James Cameron Remembers the Late James Horner through TITANIC, AVATAR, and More

     June 23, 2015

james-cameron-james-horner

Hollywood and movie/music lovers everywhere are still coming to grips with the death of Academy Award-winning composer James Horner. One of the many professionals deeply affected by this loss is Academy Award-winning director, James Cameron, who collaborated with the composer on some of their most memorable projects. The pair was likely going to work together again on Cameron’s suite of Avatar films, which Horner talked about a little less than two months ago. So now, in the most business-like of perspectives, Cameron and the rest of Hollywood will have to look elsewhere for someone to fill Horner’s shoes. And in the most personal of reflections, Cameron himself remembered his time spent with the composer, a retrospective he now shares with the world.

james-horner

Image via Venice Magazine

In speaking to Kim Masters of THR, Cameron looked back on his career and the times he and Horner crossed paths. What follows are some select quotes from his missive, the entirety of which can be read at the provided link. Cameron starts by remembering back to their first meeting and name-dropping the films they worked on together:

I was doing a lot of thinking about James when I heard the news and I checked online. The beginning and end of his filmography are films that he did, or would have done, with me. It’s a curious bookend. We both started out on the same film in 1980, and his last listed films are the Avatar sequels, which he would have begun later this year.

We only worked together three times, and each time it was a decade apart — Aliens in the mid-eighties, Titanic in the mid-90s and Avatar in ‘08 and ‘09.

I met him on Battle Beyond the Stars, which was my first film getting a paycheck. I entered as a junior model builder and ended up three months later as production designer, which could only happen on a Roger Corman production. The score was absolutely the best thing about the film. It was a full-on orchestral score, not some rinky-dink synth score. After that I ran into him a few times and Gale Hurd and I, being Corman alums, watched him skyrocketing.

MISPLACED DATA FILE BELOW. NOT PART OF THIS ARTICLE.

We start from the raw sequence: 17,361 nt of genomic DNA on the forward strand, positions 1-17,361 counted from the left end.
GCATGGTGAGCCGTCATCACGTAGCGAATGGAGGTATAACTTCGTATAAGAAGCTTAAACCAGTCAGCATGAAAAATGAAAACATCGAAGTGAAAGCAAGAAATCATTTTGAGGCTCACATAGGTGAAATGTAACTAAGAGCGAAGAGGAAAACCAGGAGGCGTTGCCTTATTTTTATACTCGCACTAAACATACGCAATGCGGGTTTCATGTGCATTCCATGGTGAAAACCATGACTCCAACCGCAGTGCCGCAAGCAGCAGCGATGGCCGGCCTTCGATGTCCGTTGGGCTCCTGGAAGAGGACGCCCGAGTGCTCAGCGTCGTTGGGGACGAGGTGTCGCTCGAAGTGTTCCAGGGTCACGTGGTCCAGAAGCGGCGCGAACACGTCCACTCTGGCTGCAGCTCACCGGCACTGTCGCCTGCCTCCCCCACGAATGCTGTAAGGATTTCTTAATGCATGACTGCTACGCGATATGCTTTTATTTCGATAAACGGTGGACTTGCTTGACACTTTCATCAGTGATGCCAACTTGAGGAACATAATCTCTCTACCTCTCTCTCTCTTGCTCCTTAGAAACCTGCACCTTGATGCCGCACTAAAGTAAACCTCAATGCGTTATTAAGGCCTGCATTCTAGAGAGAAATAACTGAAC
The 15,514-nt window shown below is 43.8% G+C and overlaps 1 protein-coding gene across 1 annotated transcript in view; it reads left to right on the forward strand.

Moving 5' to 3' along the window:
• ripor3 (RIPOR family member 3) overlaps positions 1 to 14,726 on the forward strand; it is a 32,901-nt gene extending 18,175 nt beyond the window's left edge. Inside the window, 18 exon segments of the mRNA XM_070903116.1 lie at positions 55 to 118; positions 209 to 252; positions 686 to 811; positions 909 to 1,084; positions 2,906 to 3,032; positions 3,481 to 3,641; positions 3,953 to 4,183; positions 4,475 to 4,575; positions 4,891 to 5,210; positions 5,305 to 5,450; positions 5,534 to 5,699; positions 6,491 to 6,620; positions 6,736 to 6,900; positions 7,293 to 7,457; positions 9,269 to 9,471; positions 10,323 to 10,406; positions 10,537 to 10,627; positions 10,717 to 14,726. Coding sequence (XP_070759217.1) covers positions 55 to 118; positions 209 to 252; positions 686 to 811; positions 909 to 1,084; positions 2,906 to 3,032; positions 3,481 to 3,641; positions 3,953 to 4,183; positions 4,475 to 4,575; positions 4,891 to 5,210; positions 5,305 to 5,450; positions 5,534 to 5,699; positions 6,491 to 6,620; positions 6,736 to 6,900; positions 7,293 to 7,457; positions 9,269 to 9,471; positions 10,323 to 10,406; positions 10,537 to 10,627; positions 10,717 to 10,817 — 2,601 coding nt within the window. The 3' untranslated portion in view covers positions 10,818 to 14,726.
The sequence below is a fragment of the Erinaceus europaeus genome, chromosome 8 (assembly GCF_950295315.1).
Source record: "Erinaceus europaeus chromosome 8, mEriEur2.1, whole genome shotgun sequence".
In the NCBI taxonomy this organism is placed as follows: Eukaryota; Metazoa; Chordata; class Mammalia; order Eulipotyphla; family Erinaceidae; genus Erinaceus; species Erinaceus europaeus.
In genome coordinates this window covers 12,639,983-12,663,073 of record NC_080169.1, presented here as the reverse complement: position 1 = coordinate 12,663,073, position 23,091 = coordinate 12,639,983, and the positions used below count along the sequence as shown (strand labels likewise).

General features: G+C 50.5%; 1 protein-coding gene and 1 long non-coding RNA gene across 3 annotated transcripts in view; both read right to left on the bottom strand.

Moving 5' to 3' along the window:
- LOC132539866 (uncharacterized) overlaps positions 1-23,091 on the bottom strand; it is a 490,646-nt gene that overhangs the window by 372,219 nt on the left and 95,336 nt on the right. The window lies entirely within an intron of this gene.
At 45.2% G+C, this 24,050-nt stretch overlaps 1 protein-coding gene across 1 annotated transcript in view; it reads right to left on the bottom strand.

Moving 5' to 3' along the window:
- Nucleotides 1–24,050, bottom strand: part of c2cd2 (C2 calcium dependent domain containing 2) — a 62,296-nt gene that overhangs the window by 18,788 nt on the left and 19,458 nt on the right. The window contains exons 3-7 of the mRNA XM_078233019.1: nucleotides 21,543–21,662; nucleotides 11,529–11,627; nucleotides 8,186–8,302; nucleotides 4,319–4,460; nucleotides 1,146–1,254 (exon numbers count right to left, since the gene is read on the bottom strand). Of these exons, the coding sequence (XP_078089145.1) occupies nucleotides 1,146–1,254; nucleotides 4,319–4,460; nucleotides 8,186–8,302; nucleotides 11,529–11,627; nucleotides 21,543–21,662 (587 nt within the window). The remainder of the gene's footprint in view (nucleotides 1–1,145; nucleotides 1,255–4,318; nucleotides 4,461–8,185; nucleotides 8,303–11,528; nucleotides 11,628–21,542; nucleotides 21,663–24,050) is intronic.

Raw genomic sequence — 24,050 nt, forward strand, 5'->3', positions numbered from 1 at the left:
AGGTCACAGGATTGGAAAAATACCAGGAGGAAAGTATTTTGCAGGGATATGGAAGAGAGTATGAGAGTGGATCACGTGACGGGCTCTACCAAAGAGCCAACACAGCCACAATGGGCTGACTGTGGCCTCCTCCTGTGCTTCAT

titanic james cameron

Image via Twentieth Century Fox


On their Titanic success:

When I was doing Titanic, he had just done Apollo 13 and Braveheart. I thought, “I don’t care what happened, I want to work with James.” We had this very cautious meeting where we were falling all over ourselves to be polite. We laughed about it so much in subsequent years. But we developed a very transparent means of communication which made for a great working relationship. He totally committed himself to the movie. He blocked out his schedule and sat down and watched maybe 30 hours of raw dailies to absorb the feeling of the film.

I asked if he could write some melodies. I believe that a great score really consists of something you can whistle. If that melody gets embedded in your mind, it takes the score to a different level. I drove over to his house and he sat at the piano and said, “I see this as the main theme for the ship.” He played it once through and I was crying. Then he played Rose’s theme and I was crying again. They were so bittersweet and emotionally resonant. He hadn’t orchestrated a thing and I knew it was going to be one of cinema’s great scores. No matter how the movie turned out, and no one knew at that point — it could have been a dog — I knew it would be a great score. He thought he had done only five percent of the work but I knew he had cracked the heart and soul.

avatar-james-cameron

Image via Twentieth Century Fox

On fighting for the Avatar score:

Avatar was in some ways the trickier film. It didn’t lend itself to big, sweeping themes the wayTitanic did. He did a lot of research with an ethnomusicologist to find different sounds. He did an awful lot of experimentation. The score is a bit richer than maybe people perceive. You start layering in all the sound design and some of the texture of the score gets lost in the mix. I wound up having to fight for the score, as you typically do. Composers always think the score should be more prominent.

Again, if you’d like to hear more about Cameron’s history with the late Horner, check out the full tribute at the above-mentioned link. Horner’s death was confirmed recently by his representatives, and the statement – which includes some of Horner’s comments on Cameron – can be found here.


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